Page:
16083  - Remington Mosin Nagant Ident
8/3/2019
Helene, Webb City, MO

Maker: Remington Armory 1918 Mosin Nagant, Model: Mosin Nagant, Caliber: ?, Barrel Length: ?, Finish: Don`t Know, SN: 87563 - REMINGTON ARMORY SERIAL NUMBER

Question:
Hello, We would love your thoughts on how this gun came to be.The part we know for sure is that the top of the gun says Remington Armory 1918, serial number 87563. We were told it is a Mosin Nagant. But the end of the but of the gun has a Winchester Repeating Arms Co. plate. When looking at the Remington Mosin Nagant, the wood but and body that closest matches what we have looks like the ones used in Imperial Russia. But when looking at Winchester model 67A, bolt-action chambered .22 long rifle...we would say this looks very similar to the body of what we have. I can send photos if interested. We would appreciate your thoughts on what could possible be the story of this gun and if you believe it might have seen service. Thank you very much.

Answer:
Helene, Remington manufactured the Mosin Nagant rifle between 1915 and 1918. The February Revolution and October Revolution in Russia in 1917 brought governments that were less eager to pay for the continued war effort. Shipments of rifles continued to the Kerensky government, but payments to Remington ceased. The government of the United States, fearing bankruptcy of a critical arms manufacturer, bought the remaining stock of Mosin Nagant rifles from Remington beginning in late 1917, after the communists ousted the Kerensky government.

Given the information you have provided, it is likely that your rifle did not see service in the Great War. This rifle dates to the period when the United States purchased these rifles from Remington and used them to arm second line troops. If the original stock is present, this may be confirmed by the presence of a screaming eagle and a US ordinance bomb stamped into the stock just above the magazine well.

These rifles were often butchered by Bubba`s looking for a cheap bambi blaster after the war. I expect that your rifle has been sporterized, and the stock has been contored to a new pattern. Then, a Winchester butt was placed on the gun to give it a new and unique appearance, pleasing to the eye of a discriminating Bubba. Without pictures we would not be able to comment further on the value or originality of the gun.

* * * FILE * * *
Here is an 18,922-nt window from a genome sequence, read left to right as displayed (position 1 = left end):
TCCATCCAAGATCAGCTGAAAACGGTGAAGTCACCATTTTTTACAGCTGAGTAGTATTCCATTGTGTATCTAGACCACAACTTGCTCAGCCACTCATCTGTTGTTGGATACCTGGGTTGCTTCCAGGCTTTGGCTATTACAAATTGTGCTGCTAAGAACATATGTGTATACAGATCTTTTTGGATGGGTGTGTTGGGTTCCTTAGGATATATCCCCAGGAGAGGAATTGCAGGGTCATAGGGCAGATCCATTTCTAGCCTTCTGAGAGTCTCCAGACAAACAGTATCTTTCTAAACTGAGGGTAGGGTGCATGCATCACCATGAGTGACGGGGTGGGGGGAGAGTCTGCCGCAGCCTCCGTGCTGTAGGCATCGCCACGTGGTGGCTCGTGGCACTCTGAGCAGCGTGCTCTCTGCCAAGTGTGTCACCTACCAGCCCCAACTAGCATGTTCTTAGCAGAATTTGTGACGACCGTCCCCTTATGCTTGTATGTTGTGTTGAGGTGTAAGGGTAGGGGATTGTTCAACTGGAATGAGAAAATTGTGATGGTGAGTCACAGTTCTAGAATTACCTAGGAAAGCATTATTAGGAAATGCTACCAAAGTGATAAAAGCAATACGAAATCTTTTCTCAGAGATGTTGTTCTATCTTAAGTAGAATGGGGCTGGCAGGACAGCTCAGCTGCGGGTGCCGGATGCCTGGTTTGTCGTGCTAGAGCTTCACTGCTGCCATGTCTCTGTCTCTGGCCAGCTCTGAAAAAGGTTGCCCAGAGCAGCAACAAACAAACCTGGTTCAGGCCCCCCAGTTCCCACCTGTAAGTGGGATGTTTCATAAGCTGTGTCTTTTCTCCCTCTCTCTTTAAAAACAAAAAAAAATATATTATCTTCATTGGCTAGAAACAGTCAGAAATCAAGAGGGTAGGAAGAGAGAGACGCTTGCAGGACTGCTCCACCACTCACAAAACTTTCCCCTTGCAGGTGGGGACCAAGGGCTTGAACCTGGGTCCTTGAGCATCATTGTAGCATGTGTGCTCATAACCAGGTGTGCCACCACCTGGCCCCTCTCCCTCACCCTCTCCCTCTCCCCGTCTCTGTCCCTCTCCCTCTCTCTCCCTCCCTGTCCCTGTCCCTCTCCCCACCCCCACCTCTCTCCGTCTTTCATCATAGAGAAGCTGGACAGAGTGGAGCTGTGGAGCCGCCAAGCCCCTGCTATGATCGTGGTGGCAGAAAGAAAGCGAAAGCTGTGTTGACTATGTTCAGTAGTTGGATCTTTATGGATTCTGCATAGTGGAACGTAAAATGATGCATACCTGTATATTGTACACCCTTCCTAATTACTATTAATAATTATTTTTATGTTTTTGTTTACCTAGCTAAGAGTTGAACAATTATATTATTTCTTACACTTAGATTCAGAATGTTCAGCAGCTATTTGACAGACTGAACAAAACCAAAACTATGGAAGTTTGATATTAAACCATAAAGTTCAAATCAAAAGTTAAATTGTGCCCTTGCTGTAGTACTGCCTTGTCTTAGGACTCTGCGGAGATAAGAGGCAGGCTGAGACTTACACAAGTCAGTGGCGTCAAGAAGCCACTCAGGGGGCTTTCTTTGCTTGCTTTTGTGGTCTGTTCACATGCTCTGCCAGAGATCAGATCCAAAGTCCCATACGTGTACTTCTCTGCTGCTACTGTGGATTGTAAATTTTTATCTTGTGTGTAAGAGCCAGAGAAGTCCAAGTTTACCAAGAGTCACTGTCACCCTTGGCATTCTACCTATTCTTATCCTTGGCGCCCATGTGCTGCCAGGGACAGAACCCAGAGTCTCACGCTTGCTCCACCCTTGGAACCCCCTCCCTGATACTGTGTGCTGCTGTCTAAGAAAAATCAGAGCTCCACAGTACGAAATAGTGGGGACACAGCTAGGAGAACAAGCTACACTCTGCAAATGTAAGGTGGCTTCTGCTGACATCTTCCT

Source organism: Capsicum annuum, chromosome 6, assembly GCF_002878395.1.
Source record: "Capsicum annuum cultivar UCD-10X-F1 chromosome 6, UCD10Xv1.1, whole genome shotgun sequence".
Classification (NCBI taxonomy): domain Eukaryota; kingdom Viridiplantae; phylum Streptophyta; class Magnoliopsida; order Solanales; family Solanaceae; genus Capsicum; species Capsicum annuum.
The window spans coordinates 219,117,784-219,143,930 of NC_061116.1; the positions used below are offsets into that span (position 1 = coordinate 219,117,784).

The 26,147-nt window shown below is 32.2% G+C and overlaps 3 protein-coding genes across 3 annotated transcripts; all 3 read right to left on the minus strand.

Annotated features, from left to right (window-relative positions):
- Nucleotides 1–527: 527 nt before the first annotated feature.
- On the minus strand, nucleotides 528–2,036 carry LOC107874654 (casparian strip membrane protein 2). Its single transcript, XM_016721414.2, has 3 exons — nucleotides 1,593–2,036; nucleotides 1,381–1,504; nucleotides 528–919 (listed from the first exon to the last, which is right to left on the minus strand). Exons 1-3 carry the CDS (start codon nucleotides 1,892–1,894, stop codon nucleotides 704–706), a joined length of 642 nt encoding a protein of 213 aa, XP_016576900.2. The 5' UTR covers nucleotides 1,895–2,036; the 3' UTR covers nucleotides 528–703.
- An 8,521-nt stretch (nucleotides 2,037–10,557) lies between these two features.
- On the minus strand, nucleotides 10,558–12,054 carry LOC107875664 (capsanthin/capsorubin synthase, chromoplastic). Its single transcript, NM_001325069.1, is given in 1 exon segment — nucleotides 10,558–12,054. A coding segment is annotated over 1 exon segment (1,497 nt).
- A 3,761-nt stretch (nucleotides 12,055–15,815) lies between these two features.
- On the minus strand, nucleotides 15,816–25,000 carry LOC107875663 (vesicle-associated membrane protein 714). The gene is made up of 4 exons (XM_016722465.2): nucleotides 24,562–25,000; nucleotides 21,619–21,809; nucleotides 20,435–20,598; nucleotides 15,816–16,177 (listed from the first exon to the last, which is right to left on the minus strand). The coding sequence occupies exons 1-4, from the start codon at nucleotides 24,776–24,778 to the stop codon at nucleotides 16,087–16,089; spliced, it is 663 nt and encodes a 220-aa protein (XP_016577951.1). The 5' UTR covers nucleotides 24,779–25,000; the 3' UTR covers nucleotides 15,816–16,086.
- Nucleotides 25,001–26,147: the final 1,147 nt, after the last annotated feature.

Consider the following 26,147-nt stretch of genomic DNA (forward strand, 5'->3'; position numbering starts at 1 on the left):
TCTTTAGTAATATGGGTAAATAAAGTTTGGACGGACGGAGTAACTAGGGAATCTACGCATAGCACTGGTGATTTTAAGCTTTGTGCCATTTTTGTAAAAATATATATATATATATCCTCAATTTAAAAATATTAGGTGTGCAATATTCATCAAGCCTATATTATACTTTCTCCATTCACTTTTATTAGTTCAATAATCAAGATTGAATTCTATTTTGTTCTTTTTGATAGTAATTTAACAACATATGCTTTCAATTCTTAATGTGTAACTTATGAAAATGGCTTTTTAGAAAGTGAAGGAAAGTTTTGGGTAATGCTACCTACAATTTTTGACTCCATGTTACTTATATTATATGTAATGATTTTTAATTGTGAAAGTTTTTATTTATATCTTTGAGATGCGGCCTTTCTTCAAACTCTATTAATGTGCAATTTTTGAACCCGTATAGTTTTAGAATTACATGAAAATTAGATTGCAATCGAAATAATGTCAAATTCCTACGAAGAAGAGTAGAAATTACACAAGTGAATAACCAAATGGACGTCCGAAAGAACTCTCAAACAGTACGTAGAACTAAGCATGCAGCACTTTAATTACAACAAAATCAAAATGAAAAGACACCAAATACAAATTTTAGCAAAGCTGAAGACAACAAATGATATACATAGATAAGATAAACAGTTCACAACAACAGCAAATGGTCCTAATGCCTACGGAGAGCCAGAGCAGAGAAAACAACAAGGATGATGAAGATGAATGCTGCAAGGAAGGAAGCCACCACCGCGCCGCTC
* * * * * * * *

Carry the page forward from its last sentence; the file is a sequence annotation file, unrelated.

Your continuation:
16029  - Harrington & Richardson 755 Sahara Bolt Problem
8/3/2019
Steve Farris Staunton Va.

Maker: Harrington And Richardson, Model: 755-Sahara, Caliber: 22 Cal.S.L.LR, Barrel Length: 18 Inch, Finish: Blue, SN: ?

Question:
I inherited this Sahara from my grandma as bolt was stuck forward I cleaned and oil till I free it so I took out to clean proper and had to depress spring to be bolt in and now spring is stuck in depress position. is there a trick to get it to release?

Answer:
Steve- I have never messed with one of those, but these were inexpensive guns with rather simple parts. Numrich a good parts diagram available, along with some parts at

https://www.gunpartscorp.com/gun-manufacturer/hr/rifles-hr/755

It looks like most of their springs are coil type, and these usually operate with a rod or plunger in the center, or in a hole. Problems come when dirt from firing or rust builds up keeping the spring stuck in one position. I recommend you take it apart again and carefully clean away all the dirt of rust. If a coil spring is stuck in a hole, you will need some sort of hook to reach down and pull it out. You can make one from a piece of coat hanger by bending the tip, and maybe doing a bit of file work to get a hook edge on it small enough to fit inside the spring, but with enough sticking out to help pull the spring out. Rust can be removed by scraping with a knife blade, or you might need to work on it with a nail file or emery board or sharpening stone. Generally, a good cleaning will fix most problems.

Although not a very valuable gun, it should have some sentimental value coming from your grandmother, and I hope your family appreciates that, and once you get it working again that they can enjoy shooting it. Your section of the country has a very long history of firearms use, in addition to being a truly beautiful area, and you should enjoy it. John Spangler